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Socialism

A political system that does not allow for private ownership of property. Unlike a market economy, a planned socialist economy lacks market prices because it does not allow for free exchange. Instead, socialist systems favor government ownership of the means of production and central economic planning. 

C. Bradley Thompson - "Why Marxism?"

 

Jeff Proctor - Why Socialism Fails

 

Peter Boettke - Socialism in Transition

Related Publications

ARCHIVE

Socialist Theater 101

DECEMBER 08, 2011 by NICHOLAS SNOW

ARCHIVE

Against the Zeitgeist

OCTOBER 31, 2011 by NICHOLAS SNOW

Related Freeman Articles

BOOK REVIEW

Why Not Socialism?

DECEMBER 22, 2010 by ART CARDEN

ARTICLE

Who's Afraid of Socialism?

Time to reassess our strategy.

AUGUST 13, 2010 by SHELDON RICHMAN

It is not obvious to me a priori that the American variant of the welfare state is superior in every respect to the European variant.

FROM THE PRESIDENT

The Soviet Chamber of Horrors: Reminders on the Ninetieth Anniversary of the Bolshevik Revolution

Twentieth-Century Socialism Is a Story of Crushing Tyranny and 64 Million Deaths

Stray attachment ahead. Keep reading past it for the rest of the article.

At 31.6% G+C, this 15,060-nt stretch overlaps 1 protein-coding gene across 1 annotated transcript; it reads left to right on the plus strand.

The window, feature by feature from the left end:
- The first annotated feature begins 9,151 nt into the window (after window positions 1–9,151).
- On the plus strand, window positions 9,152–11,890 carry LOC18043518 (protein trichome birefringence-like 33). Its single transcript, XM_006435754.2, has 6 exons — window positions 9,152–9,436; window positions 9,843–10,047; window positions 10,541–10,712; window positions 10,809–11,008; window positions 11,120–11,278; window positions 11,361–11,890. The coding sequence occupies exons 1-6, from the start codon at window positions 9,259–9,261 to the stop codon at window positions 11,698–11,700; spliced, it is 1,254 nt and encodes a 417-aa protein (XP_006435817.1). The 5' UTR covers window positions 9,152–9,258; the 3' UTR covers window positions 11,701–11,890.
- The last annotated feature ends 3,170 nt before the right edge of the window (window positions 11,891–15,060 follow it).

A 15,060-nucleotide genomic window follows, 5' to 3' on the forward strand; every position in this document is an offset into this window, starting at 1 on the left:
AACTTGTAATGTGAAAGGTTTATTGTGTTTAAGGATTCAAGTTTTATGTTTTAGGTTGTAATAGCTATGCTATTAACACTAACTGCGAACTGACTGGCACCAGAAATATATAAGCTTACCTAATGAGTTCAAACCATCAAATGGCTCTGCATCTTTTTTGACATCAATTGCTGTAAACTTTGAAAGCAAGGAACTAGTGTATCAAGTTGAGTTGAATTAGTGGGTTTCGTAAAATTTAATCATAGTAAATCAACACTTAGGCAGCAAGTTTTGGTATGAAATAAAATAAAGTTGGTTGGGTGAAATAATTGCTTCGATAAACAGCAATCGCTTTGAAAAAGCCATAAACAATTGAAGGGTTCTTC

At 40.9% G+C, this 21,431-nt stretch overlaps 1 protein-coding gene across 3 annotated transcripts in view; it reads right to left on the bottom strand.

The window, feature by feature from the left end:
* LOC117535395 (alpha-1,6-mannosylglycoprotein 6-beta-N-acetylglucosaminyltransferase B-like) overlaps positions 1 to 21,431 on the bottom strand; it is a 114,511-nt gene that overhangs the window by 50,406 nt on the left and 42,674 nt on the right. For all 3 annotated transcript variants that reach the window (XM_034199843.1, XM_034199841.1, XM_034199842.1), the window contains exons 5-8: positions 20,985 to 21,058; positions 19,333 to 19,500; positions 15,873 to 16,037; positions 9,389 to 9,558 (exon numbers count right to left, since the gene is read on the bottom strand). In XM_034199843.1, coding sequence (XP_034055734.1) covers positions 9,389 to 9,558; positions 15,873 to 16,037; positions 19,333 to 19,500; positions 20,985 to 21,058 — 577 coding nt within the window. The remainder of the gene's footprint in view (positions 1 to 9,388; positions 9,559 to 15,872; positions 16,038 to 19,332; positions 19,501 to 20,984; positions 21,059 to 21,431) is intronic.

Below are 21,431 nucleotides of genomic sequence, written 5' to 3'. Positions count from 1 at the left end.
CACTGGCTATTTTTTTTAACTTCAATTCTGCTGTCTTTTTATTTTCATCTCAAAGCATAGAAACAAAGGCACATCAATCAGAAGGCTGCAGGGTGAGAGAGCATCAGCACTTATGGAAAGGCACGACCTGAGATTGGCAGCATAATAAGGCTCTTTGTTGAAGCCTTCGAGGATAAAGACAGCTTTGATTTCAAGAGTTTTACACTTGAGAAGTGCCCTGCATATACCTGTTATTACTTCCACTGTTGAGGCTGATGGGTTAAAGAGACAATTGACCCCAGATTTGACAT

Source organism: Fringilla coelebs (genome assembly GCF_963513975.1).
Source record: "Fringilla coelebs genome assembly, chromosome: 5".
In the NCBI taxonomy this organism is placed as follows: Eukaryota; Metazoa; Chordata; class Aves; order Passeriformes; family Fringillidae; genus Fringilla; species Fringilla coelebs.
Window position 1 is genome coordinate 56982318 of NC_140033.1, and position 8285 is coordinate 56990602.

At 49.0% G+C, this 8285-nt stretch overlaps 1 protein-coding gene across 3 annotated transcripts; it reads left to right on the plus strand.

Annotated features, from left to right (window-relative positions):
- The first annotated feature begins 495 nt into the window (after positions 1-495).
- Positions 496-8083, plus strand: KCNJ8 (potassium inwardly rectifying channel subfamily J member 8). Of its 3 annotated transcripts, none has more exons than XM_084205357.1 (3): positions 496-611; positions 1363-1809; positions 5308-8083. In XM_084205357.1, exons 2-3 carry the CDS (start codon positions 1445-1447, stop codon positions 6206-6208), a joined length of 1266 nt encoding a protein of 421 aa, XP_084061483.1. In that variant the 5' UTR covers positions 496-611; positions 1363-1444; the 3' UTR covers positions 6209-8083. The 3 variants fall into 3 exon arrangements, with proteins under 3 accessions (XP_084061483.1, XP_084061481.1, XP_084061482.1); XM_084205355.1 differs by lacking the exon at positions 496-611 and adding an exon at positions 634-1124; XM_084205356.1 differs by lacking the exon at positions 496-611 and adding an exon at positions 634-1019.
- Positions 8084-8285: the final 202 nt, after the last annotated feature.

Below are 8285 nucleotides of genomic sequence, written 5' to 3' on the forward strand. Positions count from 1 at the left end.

NOVEMBER 01, 2007 by RICHARD EBELING

Related Multimedia

MULTIMEDIA - AUDIO

Intellectuals and Socialism

JANUARY 19, 2010

This lecture, in which Hayek discusses "Intellectuals and Socialism" was recorded March 23, 1962.

MULTIMEDIA - VIDEO

The Dubious Appeal of Socialism

MAY 04, 2009

MULTIMEDIA - VIDEO

Liberalism or Neo-Socialism in Latin America

MARCH 09, 2009

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CURRENT ISSUE

April 2014

Around the world, people are struggling to throw off authoritarianism, with deeply mixed results. From Egypt to Venezuela, determined people build networks to overthrow their regimes, but as yet we have not learned to live without Leviathan. In this issue, Michael Malice and Gary Dudney discuss their glimpses inside totalitarian regimes, while Sarah Skwire and Michael Nolan look at how totalitarian regimes grind down the individual--and how individuals fight back. Plus, Jeffrey Tucker identifies a strain in libertarianism that, left unchecked, could reduce even our vibrant movement to something that is analogous to the grim aesthetic of architectural brutalism. The struggle for our lives and freedom is a struggle for beauty; it begins inside each of us.
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